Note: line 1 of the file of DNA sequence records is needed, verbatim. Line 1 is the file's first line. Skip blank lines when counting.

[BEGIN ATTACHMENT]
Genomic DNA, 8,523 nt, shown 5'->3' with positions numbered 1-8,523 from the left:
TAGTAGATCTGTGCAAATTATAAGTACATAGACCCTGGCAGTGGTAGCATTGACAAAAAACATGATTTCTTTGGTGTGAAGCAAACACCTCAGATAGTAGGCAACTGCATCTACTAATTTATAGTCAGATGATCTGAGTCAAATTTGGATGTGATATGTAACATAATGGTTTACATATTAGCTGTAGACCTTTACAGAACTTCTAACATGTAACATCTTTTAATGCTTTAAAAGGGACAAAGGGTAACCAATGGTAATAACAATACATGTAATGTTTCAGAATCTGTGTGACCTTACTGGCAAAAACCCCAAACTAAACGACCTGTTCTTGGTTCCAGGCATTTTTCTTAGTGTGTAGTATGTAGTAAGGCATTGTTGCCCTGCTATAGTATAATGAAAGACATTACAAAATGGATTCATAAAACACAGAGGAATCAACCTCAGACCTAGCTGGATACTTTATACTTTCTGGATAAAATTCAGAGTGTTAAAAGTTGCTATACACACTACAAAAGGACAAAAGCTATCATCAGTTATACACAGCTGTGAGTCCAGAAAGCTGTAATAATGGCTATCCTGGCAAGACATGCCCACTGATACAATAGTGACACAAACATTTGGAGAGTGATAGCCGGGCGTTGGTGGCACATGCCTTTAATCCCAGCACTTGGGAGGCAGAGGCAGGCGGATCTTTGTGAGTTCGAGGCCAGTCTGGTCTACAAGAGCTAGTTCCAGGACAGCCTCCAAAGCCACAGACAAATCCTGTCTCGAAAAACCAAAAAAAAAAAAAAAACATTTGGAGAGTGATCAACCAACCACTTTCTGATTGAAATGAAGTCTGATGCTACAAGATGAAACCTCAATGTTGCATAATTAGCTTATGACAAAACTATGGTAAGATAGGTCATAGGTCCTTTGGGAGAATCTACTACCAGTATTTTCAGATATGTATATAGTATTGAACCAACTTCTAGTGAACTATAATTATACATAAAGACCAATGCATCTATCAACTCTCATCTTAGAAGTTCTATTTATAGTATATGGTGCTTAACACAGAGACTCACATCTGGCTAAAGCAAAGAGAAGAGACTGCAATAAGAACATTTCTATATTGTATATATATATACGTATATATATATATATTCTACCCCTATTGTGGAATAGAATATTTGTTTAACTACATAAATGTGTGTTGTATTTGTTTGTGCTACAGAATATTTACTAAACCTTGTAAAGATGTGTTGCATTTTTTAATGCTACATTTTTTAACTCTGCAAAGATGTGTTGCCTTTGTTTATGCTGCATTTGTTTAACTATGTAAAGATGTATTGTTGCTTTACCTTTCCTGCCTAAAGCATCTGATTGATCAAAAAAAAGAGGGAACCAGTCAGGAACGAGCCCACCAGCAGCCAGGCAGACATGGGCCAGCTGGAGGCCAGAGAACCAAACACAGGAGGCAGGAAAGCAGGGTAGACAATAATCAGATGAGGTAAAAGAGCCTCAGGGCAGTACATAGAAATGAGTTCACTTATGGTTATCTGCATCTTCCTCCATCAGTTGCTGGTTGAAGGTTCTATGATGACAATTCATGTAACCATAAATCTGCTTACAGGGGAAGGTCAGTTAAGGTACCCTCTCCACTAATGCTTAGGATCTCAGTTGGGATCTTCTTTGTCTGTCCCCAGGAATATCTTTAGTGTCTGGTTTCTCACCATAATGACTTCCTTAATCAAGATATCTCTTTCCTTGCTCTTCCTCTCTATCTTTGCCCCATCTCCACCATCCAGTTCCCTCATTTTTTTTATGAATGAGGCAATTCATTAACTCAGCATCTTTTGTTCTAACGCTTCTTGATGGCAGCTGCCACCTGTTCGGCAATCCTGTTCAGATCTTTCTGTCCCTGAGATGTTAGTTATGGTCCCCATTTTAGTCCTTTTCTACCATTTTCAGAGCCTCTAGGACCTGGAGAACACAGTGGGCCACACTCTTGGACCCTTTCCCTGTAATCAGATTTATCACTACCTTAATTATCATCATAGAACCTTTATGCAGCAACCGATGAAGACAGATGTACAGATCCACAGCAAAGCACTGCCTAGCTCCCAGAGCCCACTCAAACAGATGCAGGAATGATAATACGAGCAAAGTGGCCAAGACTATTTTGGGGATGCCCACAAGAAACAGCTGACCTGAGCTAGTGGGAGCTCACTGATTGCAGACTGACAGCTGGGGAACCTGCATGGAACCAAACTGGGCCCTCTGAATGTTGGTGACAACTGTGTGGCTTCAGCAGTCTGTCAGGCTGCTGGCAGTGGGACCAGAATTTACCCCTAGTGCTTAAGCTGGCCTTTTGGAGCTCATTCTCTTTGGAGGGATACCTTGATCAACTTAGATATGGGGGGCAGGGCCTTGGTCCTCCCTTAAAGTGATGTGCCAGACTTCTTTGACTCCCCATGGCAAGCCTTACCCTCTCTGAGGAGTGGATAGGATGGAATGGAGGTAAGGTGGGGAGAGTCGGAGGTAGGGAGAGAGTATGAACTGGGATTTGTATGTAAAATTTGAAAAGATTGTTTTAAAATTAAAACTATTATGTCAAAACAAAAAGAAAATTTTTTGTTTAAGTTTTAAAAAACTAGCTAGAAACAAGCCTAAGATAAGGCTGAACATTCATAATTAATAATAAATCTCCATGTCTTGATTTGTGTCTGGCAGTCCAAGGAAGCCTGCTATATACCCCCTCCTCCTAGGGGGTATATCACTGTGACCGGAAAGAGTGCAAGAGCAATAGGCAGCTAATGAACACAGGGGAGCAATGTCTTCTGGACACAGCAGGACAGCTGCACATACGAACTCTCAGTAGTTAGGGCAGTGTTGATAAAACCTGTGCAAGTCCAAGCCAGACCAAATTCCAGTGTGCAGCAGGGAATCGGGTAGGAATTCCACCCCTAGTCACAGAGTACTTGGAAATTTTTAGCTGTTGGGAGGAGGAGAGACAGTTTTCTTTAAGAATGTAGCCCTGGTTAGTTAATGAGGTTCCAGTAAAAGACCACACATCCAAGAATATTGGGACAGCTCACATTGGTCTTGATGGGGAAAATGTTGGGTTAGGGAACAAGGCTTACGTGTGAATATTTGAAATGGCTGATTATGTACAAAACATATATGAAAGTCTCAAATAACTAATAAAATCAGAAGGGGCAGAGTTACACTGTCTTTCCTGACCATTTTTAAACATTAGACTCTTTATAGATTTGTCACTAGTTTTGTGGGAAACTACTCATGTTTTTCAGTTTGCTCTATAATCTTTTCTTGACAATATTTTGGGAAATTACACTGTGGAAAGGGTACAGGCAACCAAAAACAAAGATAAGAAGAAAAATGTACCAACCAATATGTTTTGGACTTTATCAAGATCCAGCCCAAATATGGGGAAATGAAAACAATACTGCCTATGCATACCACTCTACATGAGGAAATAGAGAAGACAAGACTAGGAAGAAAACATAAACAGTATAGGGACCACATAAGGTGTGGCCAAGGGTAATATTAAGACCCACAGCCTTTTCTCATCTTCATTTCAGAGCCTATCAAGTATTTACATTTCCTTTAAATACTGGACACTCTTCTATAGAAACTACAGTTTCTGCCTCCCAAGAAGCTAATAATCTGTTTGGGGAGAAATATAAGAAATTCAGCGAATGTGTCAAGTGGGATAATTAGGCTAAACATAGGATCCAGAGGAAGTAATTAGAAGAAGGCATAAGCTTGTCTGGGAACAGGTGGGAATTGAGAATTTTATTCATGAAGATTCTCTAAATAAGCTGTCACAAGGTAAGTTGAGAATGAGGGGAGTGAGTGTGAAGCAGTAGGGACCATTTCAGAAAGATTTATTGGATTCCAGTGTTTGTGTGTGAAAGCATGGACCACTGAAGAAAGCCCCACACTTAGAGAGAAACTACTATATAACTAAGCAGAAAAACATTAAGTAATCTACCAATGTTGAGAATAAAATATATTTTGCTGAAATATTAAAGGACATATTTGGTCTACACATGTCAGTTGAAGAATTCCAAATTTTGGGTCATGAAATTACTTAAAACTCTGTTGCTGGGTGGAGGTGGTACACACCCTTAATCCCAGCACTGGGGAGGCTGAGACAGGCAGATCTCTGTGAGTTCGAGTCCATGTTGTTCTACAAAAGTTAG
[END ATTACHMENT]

Genomic DNA, 8,523 nt, shown 5'->3' with positions numbered 1-8,523 from the left: